The graphic below represents the artist’s lots and bought-in rates at the top two auction houses. In the past four years, the lots offered at Christie’s and Sotheby’s both were low as compared with the other auction houses. In the same period, overall, the bought-in rate was higher at Sotheby’s than at Christie’s.
4. Average and Median Sale Price Trend in the Past 20 Years
With 2009 being a record year for the artist, the average sale price hit an all-time high of $879,053. Since 2010, both average and median price of the artist have shown a declining trend.
But in 2017, sales totaled $7 million, bolstered by the sale of his two notable works: “Saint Sebastian after His Ordeal,” which sold for $2.4 million at Christie’s London, and “Portrait of the Engraver Jean-Baptiste Barbe,” fetched $2.1 million at Sotheby’s London.
5. Highest-Priced Artworks
Van Dyck’s top 10 sold works were at Christie’s and Sotheby’s.
A “Self Portrait” was his top priced painting, having sold for $13.6 million at Sotheby’s Old Master & British Paintings Evening Sale in London on December 9, 2009. The masterpiece was the last portrait of him, and it was painted in London in 1641 in the last months of his life. The work captures him grandly attired in a black and white slashed silk doublet.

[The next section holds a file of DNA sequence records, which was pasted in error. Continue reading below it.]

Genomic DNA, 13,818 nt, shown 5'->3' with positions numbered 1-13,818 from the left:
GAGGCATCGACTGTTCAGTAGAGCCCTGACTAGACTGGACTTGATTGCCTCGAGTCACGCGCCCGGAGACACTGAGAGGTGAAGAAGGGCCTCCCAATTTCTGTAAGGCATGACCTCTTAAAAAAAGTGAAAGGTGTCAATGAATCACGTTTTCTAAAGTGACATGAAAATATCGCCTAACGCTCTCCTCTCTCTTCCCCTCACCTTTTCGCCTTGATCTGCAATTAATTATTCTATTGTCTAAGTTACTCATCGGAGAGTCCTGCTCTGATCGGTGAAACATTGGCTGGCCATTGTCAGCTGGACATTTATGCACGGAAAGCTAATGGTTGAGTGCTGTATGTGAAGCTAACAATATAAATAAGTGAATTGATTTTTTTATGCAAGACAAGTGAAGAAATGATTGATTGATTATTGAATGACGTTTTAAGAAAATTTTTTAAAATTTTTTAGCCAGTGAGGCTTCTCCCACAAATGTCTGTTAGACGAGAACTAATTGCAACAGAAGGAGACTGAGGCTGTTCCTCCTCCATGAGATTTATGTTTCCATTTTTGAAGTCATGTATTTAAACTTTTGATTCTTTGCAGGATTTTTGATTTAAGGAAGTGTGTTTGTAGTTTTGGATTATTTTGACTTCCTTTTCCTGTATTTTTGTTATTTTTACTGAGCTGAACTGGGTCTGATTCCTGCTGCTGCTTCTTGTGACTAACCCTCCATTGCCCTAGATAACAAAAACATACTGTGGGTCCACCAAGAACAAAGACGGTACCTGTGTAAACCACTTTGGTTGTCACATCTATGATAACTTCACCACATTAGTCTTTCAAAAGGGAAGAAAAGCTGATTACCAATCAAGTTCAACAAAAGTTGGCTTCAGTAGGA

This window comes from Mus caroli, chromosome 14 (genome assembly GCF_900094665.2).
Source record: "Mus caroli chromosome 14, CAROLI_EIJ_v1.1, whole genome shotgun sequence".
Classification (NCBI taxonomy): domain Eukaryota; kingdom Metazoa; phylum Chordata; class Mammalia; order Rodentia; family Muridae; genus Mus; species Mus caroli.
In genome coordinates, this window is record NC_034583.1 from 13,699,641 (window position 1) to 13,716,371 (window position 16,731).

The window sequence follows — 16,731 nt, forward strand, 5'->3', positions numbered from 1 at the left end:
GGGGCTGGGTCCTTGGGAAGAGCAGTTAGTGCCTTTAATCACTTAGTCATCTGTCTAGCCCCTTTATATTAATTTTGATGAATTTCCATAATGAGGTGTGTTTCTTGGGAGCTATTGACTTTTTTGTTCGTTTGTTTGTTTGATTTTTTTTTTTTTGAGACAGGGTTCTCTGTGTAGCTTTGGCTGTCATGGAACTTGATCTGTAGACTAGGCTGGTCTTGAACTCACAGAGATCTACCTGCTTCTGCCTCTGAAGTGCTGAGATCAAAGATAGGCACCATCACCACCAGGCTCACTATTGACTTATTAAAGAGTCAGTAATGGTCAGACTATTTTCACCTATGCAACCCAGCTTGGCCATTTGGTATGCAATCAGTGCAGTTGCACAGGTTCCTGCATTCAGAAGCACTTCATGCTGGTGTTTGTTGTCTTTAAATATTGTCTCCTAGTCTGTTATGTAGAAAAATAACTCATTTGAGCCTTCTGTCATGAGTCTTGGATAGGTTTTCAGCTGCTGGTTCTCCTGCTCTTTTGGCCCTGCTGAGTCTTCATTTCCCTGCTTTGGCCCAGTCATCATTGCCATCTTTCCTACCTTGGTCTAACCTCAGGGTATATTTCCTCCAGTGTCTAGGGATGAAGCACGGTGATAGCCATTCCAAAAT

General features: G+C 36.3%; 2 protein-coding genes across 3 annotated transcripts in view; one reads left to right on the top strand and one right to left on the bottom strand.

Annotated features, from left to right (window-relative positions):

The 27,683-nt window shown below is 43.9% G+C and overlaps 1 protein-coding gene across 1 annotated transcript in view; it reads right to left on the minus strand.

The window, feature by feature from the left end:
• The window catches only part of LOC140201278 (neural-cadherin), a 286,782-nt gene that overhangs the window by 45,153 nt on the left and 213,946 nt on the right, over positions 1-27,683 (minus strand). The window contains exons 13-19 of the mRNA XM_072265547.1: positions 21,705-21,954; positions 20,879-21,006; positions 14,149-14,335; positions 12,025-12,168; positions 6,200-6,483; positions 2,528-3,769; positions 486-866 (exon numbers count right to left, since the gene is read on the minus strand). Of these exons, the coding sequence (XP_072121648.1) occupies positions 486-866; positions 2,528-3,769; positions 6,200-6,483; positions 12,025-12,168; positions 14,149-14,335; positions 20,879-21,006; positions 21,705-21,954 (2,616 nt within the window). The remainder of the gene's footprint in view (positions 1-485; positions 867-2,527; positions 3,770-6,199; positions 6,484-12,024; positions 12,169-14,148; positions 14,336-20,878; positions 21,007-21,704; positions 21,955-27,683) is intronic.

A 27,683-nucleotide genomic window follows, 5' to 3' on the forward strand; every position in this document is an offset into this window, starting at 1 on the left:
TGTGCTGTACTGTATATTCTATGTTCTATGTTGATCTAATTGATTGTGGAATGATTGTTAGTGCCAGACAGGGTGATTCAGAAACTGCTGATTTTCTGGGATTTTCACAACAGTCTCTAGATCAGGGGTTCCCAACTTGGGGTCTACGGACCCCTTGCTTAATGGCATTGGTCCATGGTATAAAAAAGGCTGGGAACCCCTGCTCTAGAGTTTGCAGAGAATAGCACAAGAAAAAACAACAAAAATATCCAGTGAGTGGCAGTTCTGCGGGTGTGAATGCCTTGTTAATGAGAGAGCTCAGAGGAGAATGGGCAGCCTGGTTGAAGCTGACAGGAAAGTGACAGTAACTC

“Two Studies of a Bearded Man” in which Van Dyck painted a man in bust-length from two slightly different positions: one in three-quarter view looking down and the other full face, clear out at the viewer, fetched $7.3 million at Sotheby’s New York on January 28, 2010.
His third highest was “A rearing stallion”, oil-on-canvas work, which measures 43 inches by 45 inches, it sold for $6 million at Christie’s London on July 8, 2008.
6. Price Band in Which His Works Have Sold in the Past 20 Years
If we observe the stratification of sales volume by various price bands, two bands had nearly equal selling rates at around 13 percent: works that sold in the price range of $5,000 to $10,000 (at 13.4 percent) and $100,000 to $1 million (at 13 percent). Just 3.3 percent or 25 lots of his works have sold for over $1 million.
7. Where His Works Have Sold the Most in the Past 20 Years
More than 92 percent of his total sales occurred at the top two auction houses, Christie’s and Sotheby’s in the past 20 years. In terms of volume, 58.6 percent of the artist’s works were sold at Christie’s and Sotheby’s, while a significant 41.4 percent were sold at other auction houses.
From a geographical perspective, the United Kingdom leads with $65.2 million, followed by United States at $36.6 million and France, Germany and Austria accounting for the rest.
8. Total Sales to date in 2018
Since January, Sotheby’s led with total sales $3.5 million (inclusive of buyer’s premium); followed by Christie’s at $2.3 million.
On July 5, Christie’s will auction seven of his artworks where “The Cheeke Sisters: Essex, Countess of Manchester (d. 1658), and Anne, Lady Rich (d. circa 1655), three-quarter-length, in a landscape” is estimated at $2.6 million to - $5.3 million. These auction results may change the trend and the highest could from Christie’s.
Founder Louise Blouin